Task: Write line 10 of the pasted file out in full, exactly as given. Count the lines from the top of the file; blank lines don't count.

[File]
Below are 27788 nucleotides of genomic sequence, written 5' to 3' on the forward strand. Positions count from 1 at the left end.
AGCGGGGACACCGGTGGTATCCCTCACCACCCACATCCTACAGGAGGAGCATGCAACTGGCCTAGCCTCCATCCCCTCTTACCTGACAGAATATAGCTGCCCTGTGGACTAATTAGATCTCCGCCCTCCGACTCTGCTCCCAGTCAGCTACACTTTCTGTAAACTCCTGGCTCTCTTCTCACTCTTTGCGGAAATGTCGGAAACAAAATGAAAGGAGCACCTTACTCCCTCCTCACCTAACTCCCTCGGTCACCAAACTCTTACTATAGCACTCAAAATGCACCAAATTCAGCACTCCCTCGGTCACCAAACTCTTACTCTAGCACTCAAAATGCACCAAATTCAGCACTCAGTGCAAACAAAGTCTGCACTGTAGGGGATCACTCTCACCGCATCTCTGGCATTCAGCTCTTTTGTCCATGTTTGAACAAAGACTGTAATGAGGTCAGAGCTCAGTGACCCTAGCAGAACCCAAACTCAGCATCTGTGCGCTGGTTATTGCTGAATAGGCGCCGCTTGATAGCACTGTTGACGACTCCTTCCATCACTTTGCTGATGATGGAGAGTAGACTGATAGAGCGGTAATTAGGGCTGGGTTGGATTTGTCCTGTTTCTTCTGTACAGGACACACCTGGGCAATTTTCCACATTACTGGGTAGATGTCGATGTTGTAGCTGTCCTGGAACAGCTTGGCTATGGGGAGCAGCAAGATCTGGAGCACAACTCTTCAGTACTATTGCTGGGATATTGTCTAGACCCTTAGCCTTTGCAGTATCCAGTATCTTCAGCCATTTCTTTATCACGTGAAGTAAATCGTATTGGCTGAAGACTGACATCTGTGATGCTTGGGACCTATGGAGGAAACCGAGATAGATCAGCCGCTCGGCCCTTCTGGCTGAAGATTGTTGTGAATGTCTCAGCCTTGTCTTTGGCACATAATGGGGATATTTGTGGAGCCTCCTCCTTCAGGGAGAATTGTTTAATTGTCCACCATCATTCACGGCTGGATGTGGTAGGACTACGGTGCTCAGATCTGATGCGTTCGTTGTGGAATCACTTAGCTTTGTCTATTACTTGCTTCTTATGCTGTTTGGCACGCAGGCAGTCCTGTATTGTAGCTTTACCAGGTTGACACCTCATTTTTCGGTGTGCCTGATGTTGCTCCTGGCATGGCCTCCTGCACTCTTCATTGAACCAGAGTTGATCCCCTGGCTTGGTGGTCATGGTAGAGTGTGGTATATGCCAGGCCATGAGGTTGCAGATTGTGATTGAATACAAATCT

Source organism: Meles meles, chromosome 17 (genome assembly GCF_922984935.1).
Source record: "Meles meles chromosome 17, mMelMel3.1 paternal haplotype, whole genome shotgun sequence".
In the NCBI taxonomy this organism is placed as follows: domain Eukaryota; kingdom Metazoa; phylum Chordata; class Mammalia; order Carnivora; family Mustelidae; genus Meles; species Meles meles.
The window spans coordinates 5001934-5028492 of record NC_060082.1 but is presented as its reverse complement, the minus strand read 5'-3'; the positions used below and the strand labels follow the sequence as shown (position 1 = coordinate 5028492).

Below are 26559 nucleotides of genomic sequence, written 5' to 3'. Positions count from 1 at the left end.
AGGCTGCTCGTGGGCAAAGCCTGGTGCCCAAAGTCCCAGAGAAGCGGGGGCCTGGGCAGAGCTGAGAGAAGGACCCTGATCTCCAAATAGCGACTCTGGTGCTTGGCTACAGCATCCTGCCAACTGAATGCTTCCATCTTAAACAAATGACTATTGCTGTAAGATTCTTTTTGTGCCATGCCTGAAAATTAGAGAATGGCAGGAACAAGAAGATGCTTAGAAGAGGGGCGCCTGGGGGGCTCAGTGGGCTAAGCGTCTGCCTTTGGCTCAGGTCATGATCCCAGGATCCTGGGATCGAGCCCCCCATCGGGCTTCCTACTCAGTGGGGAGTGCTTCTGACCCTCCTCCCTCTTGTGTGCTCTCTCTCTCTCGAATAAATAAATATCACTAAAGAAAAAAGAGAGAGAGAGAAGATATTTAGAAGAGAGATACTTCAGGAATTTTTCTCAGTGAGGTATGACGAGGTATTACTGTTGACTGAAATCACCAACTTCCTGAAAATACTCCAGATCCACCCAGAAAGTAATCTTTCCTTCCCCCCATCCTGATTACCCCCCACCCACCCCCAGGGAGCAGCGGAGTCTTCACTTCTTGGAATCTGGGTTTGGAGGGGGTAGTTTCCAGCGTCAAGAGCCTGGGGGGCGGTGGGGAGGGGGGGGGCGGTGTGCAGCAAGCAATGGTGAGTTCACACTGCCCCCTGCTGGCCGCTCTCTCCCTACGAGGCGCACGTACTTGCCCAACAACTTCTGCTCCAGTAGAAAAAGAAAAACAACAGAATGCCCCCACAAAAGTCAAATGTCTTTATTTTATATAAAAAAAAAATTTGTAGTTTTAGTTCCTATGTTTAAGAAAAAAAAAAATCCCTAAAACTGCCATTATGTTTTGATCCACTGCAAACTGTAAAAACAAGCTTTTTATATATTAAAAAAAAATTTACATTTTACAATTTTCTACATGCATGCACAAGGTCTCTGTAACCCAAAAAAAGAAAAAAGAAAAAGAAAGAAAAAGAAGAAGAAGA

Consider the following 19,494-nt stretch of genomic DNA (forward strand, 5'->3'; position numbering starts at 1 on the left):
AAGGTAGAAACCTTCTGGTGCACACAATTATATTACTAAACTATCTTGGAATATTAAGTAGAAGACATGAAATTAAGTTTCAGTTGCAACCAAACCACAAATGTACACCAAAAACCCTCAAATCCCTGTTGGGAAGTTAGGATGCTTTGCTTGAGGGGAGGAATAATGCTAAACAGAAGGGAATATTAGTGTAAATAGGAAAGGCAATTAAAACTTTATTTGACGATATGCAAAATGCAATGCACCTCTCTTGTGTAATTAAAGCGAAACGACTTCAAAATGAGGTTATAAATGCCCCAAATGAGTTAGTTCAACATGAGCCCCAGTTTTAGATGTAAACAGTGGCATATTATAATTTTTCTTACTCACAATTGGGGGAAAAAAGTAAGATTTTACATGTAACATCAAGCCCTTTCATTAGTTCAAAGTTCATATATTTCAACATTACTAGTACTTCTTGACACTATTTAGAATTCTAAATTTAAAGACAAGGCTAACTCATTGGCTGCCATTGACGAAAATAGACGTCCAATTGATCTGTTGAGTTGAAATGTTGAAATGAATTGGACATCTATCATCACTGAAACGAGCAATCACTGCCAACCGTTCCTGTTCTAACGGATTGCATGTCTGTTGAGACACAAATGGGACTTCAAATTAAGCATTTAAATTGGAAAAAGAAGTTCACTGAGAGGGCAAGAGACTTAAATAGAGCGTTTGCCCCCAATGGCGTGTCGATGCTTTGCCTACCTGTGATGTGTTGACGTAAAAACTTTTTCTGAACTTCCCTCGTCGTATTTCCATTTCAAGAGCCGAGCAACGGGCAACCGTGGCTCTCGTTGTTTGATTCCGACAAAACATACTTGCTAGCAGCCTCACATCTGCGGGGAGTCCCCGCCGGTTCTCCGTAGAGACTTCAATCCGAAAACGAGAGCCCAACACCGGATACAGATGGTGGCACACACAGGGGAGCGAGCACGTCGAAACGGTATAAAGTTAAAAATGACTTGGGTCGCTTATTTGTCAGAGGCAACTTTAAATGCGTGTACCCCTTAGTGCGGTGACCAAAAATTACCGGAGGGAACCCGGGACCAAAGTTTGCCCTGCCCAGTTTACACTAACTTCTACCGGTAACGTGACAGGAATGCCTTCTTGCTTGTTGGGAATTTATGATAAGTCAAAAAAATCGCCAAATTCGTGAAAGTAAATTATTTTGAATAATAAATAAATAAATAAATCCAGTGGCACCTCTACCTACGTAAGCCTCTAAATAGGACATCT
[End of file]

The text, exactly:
AAGGTAGAAACCTTCTGGTGCACACAATTATATTACTAAACTATCTTGGAATATTAAGTAGAAGACATGAAATTAAGTTTCAGTTGCAACCAAACCACAAATGTACACCAAAAACCCTCAAATCCCTGTTGGGAAGTTAGGATGCTTTGCTTGAGGGGAGGAATAATGCTAAACAGAAGGGAATATTAGTGTAAATAGGAAAGGCAATTAAAACTTTATTTGACGATATGCAAAATGCAATGCACCTCTCTTGTGTAATTAAAGCGAAACGACTTCAAAATGAGGTTATAAATGCCCCAAATGAGTTAGTTCAACATGAGCCCCAGTTTTAGATGTAAACAGTGGCATATTATAATTTTTCTTACTCACAATTGGGGGAAAAAAGTAAGATTTTACATGTAACATCAAGCCCTTTCATTAGTTCAAAGTTCATATATTTCAACATTACTAGTACTTCTTGACACTATTTAGAATTCTAAATTTAAAGACAAGGCTAACTCATTGGCTGCCATTGACGAAAATAGACGTCCAATTGATCTGTTGAGTTGAAATGTTGAAATGAATTGGACATCTATCATCACTGAAACGAGCAATCACTGCCAACCGTTCCTGTTCTAACGGATTGCATGTCTGTTGAGACACAAATGGGACTTCAAATTAAGCATTTAAATTGGAAAAAGAAGTTCACTGAGAGGGCAAGAGACTTAAATAGAGCGTTTGCCCCCAATGGCGTGTCGATGCTTTGCCTACCTGTGATGTGTTGACGTAAAAACTTTTTCTGAACTTCCCTCGTCGTATTTCCATTTCAAGAGCCGAGCAACGGGCAACCGTGGCTCTCGTTGTTTGATTCCGACAAAACATACTTGCTAGCAGCCTCACATCTGCGGGGAGTCCCCGCCGGTTCTCCGTAGAGACTTCAATCCGAAAACGAGAGCCCAACACCGGATACAGATGGTGGCACACACAGGGGAGCGAGCACGTCGAAACGGTATAAAGTTAAAAATGACTTGGGTCGCTTATTTGTCAGAGGCAACTTTAAATGCGTGTACCCCTTAGTGCGGTGACCAAAAATTACCGGAGGGAACCCGGGACCAAAGTTTGCCCTGCCCAGTTTACACTAACTTCTACCGGTAACGTGACAGGAATGCCTTCTTGCTTGTTGGGAATTTATGATAAGTCAAAAAAATCGCCAAATTCGTGAAAGTAAATTATTTTGAATAATAAATAAATAAATAAATCCAGTGGCACCTCTACCTACGTAAGCCTCTAAATAGGACATCT